The largest island in the Mediterranean, and the first multicultural society in the world, Sicily is the eye of the needle of European history. Strategically placed at the tip of Italy, it has served as the clearing house for occupying powers from the Middle East, Central Asia, Africa, Greece, the Balkans, Iberia, northern Europe, and even (recently, briefly, but with equally profound influence) America.
It’s big enough to absorb and small enough to transform by osmosis every culture imposed on it, and with a sense of identity strong enough to influence other cultures in turn. Blessed with a near-perfect climate and fertile, volcanic soil, the island promises the best kind of Mediterranean beach holiday, then subverts its own hedonism with the competing magnet of cultural riches.
Sicily is a triangle with a 1,000 km (600 mi) coastline, mainly rocky in the north, and sandy in the south. In the east Mount Etna, Europe’s most active volcano rises to 3,330 m (10,800 ft) above a plateau of lava and limestone scarred by ravines and dramatic gorges. Mountain forests give way to great plains of wheat, and whole ranges of terraced vines, oranges, lemons, olives and almond trees; a rural culture as ancient as the ruins they surround.
But history is very much alive in Sicily: in the palaces of Palermo, the Baroque fantasia of Noto, Agrigento’s spectacular temples, medieval Monreale or Greek Taormina you feel the continuum of the Sicilian character – explosive, indulgent, amused and amusing. In these places, and even in the dusty, traditional farming villages of the interior uplands, Sicily is glamorous. It’s a glamour earned by millennia of Hard graft, recycling what history has left there for the benefit of new visitors.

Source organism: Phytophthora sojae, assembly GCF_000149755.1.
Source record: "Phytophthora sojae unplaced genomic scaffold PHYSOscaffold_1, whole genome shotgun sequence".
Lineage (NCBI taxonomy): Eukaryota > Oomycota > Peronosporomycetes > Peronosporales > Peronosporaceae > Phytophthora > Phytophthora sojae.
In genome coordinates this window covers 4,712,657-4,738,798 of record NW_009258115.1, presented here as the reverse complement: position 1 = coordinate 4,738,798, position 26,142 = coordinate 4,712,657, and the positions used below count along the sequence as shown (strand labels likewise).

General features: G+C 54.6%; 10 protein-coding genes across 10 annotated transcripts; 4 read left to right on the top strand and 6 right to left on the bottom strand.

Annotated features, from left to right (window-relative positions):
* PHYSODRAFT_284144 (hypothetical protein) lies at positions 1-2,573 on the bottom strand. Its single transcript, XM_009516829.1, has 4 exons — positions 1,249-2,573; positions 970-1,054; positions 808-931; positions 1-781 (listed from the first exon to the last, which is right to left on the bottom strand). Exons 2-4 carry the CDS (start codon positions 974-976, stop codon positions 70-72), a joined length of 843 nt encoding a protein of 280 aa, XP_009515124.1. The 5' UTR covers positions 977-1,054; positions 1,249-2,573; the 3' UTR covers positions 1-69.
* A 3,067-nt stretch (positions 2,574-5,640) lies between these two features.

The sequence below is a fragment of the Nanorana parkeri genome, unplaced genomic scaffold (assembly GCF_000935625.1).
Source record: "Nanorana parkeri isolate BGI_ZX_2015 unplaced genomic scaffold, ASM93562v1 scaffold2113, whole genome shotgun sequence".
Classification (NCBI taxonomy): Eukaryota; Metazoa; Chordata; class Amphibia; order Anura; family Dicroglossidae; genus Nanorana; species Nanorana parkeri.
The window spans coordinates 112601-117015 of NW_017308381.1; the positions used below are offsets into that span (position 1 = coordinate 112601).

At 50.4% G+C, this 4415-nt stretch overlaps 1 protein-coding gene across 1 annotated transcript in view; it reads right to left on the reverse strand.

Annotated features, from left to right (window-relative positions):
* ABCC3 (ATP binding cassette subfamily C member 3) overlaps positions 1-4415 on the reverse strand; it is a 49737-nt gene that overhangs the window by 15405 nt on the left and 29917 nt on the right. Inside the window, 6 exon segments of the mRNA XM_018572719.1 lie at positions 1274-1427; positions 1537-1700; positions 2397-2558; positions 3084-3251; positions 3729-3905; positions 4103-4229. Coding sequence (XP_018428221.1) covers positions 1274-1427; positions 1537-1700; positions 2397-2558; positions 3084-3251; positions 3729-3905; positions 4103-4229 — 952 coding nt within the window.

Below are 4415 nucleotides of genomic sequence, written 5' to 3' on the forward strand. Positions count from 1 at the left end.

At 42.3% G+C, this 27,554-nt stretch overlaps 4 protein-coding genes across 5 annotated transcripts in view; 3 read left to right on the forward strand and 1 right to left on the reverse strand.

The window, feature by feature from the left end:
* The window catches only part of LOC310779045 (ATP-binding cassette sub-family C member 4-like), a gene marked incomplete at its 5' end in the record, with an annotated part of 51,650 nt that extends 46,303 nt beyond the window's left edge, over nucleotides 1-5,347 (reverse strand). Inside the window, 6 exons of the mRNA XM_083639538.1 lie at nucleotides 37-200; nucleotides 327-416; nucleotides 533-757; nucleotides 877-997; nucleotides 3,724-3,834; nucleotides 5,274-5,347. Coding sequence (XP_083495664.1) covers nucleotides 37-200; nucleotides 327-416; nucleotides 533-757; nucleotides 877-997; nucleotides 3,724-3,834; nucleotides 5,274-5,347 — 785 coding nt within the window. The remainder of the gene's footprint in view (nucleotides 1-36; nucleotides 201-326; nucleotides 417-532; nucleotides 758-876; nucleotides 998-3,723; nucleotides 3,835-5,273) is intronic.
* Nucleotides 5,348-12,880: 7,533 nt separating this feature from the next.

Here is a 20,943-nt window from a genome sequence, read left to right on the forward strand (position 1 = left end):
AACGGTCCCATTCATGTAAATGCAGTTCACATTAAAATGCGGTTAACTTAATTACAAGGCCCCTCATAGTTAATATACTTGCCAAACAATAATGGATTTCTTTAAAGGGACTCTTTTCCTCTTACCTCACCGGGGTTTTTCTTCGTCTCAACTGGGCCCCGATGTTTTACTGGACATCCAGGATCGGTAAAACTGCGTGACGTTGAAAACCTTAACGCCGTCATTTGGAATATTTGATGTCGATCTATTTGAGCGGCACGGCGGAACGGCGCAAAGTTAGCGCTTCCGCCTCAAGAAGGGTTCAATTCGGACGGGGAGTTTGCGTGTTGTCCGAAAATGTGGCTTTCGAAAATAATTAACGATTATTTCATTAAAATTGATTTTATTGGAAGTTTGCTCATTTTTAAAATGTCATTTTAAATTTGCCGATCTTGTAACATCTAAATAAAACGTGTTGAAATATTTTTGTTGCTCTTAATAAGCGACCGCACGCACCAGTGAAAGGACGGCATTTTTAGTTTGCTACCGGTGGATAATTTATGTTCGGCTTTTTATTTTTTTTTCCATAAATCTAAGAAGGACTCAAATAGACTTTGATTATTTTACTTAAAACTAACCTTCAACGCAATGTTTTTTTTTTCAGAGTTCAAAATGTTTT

When to visit
Year-round. Come for the film festival at Taormina, or any of the dozens of major and minor festivals all over the island.
How to reach
By air to Palermo or Catania; or by ferry from Reggio di Calabria to Messina
- The valley of the Temples at Agrigento. A UNESCO World Heritage Site, the temples were built in the 5th century BC.
- The Teatro Greco in Taormina was built by the Greeks in the 3rd century BC and adapted by the Romans for gladiatorial combat in the 1st century. It’s where Elizebeth Taylor broke a guitar over Richard Burton’s head in the 20th century.
- The Greek Theatre at Siracusa, one of the finest and largest anywhere – and still in use for summer performances.
- The Baroque city of Noto – was completely rebuilt in the style after the major earthquake of 1693.
- The Necropolis at Pantalica.
You should know
The casa Natale (birthplace) of the playwright Luigi Pirandello is in Agrigento in the suburb of Caos.